The fiasco at Ur was not only deeply embarrassing, but also very frustrating. We were keen to do more to record and rebuild Iraqi cultural heritage, but it was proving very difficult to go to Iraq and engage with Iraqi colleagues. Therefore, it was a welcome breath of fresh air when Major General Barney White-Spunner, the British commanding officer, came to the British Museum in September 2007, in advance of the deployment of the Third Division to Basra, and asked what he could do to help protect cultural heritage. By now the advantages of working with the Army were obvious, as we shall see, but I recognise that our ready agreement to do so requires some explanation. This is particularly so in view of the heated debates on this subject, such as at the recent World Archaeological Congress (WAC) in Dublin.
Before the war started I had been unwilling to provide a list of sites for the military6. In fact, the British Ministry of Defence never asked me or the British Museum for any information, but I was approached (in a private capacity) by a person collecting information for the US Department of Defense. I declined to give any information for the following reasons:
(i) Iraq is a vast archaeological site: providing a list of selected sites would give the army carte blanche to do whatever they wanted elsewhere.
(ii) Providing information would somehow be collusion, assisting in the preparations for the war.
(iii) Providing information was, I thought, a political rather than a military gesture – in fact dancing to a political agenda.
For the same reasons, I had not been willing to contribute a chapter to Larry Rothfield’s book Antiquities under Siege: Cultural Heritage Protection after the Iraq War (2008), even though I had participated in the original conference organised by the Cultural Policy Center of the University of Chicago in August 2006. My reluctance was based on the fact that I was unhappy to write about what should be done to protect cultural heritage in the event of an invasion when, to my mind, an invasion could hardly ever be justified. Also, to put this decision into context, it was at this moment that an invasion of Iran was being widely spoken of7. To return to the question of working with the army, I draw a sharp distinction between providing advice pre-conflict and post-conflict. The pre-conflict situation is, in fact, governed by political considerations over which the army has no more control than archaeologists, but in the post-conflict situation, when the damage has occurred, both the army and archaeologists have an obligation to rebuild the infrastructure including cultural heritage. Working with the army post-conflict is, therefore, a pragmatic solution. It is only they who have the resources to facilitate visits and provide protection. They also have a great deal of expertise that can be harnessed for archaeological work. For these reasons I have come to the conclusion that cooperation between the military and archaeologists post-conflict is very useful and desirable, and indeed if there had been closer collaboration, disasters such as building a military camp at Babylon or building a gate complex on an ancient suburb of Ur could have been avoided.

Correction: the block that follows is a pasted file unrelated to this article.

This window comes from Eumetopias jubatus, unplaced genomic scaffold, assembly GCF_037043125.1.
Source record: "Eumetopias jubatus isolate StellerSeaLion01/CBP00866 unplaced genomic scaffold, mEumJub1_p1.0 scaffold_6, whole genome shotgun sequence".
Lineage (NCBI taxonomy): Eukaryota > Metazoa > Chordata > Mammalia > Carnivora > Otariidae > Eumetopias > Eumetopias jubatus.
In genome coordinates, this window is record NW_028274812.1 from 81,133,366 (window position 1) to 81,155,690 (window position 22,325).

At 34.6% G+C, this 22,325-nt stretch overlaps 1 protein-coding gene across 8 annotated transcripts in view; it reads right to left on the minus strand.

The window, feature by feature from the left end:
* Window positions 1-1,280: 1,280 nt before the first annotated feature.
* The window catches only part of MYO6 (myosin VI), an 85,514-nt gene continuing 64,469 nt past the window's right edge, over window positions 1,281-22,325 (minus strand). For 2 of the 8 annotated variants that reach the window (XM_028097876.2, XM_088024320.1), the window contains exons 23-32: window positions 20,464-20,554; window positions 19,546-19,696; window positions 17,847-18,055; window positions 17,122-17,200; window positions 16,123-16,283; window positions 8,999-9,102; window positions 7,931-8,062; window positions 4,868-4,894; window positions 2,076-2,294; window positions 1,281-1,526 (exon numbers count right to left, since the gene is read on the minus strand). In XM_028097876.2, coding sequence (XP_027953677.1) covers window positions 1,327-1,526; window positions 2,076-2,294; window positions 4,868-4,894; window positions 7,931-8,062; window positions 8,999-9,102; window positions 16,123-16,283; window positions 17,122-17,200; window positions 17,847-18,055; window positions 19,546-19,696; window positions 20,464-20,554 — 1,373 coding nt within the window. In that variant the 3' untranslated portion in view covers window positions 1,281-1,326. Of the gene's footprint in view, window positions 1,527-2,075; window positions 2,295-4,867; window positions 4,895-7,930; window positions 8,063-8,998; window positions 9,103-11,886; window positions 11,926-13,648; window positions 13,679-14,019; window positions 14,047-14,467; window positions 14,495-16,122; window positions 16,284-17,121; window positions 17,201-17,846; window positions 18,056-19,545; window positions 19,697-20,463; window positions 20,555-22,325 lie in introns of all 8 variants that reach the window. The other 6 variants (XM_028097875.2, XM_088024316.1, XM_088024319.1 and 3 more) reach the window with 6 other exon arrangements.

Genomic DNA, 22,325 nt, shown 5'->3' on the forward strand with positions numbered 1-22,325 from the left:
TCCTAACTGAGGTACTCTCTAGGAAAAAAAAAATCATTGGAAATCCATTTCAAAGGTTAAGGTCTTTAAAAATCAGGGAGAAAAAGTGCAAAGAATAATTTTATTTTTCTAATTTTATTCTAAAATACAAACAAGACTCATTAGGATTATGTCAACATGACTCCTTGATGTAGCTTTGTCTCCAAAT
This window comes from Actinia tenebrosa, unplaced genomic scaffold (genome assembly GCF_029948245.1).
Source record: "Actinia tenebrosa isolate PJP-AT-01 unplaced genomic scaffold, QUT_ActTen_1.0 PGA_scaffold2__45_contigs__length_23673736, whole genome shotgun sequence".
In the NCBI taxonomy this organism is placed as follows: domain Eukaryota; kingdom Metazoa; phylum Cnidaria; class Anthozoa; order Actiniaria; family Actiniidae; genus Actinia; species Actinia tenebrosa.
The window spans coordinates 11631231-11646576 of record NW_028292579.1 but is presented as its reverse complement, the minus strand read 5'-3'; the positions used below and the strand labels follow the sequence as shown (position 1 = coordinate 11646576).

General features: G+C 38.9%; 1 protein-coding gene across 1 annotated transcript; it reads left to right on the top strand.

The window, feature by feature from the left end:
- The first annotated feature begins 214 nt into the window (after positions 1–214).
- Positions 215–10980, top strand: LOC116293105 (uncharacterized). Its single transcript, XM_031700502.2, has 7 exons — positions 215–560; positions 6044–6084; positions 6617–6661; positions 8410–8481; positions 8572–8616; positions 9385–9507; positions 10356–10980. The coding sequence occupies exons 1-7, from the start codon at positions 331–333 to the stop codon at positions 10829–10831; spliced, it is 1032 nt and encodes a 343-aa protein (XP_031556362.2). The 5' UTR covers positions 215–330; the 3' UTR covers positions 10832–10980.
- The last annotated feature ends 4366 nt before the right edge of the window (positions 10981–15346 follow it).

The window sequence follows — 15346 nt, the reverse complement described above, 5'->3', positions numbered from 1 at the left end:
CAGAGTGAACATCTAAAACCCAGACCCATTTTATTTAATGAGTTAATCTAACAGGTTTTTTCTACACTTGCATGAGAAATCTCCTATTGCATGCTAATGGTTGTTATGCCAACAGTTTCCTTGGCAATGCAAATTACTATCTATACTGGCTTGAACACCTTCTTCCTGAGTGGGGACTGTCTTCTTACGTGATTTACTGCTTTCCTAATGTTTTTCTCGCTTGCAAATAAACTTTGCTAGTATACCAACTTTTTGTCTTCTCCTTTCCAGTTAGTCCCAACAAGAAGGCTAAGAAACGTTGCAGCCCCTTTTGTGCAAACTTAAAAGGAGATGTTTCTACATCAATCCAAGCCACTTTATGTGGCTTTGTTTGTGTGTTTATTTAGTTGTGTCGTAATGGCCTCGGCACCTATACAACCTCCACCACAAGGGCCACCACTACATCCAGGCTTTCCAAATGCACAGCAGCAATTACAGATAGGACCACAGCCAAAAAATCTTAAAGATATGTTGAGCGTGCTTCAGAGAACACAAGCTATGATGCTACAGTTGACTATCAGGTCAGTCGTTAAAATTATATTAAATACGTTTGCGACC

In the initial discussion with Major General White-Spunner, we indicated that the greatest need was to undertake condition assessments at sites in the south of Iraq which had not been reported on and where looting was believed to be ongoing, and also to refurbish some of the provincial museums in Southern Iraq. Major Hugo Clarke was shortly thereafter appointed the project manager, a post which he still holds, and we have been working with him throughout. To test the feasibility of the project I stayed with the British Army at Basra Airbase between 12-16 April 2008, and during this time visited Eridu, Warka and Ur by helicopter, landing at two of the sites. It was clear from this brief reconnaissance trip that it would indeed be possible to survey a number of sites, and this was reported at a meeting at the British Museum on 29 April. At the same time, Major Rupert Burridge described how the Lakeside Palace of Saddam Hussein at Basra could be adapted for use as a new museum for Basra, if this suggestion was approved and taken forward by the Iraqis. By this stage, it was clear that there would only be resources to concentrate on one museum, and Basra was the obvious choice.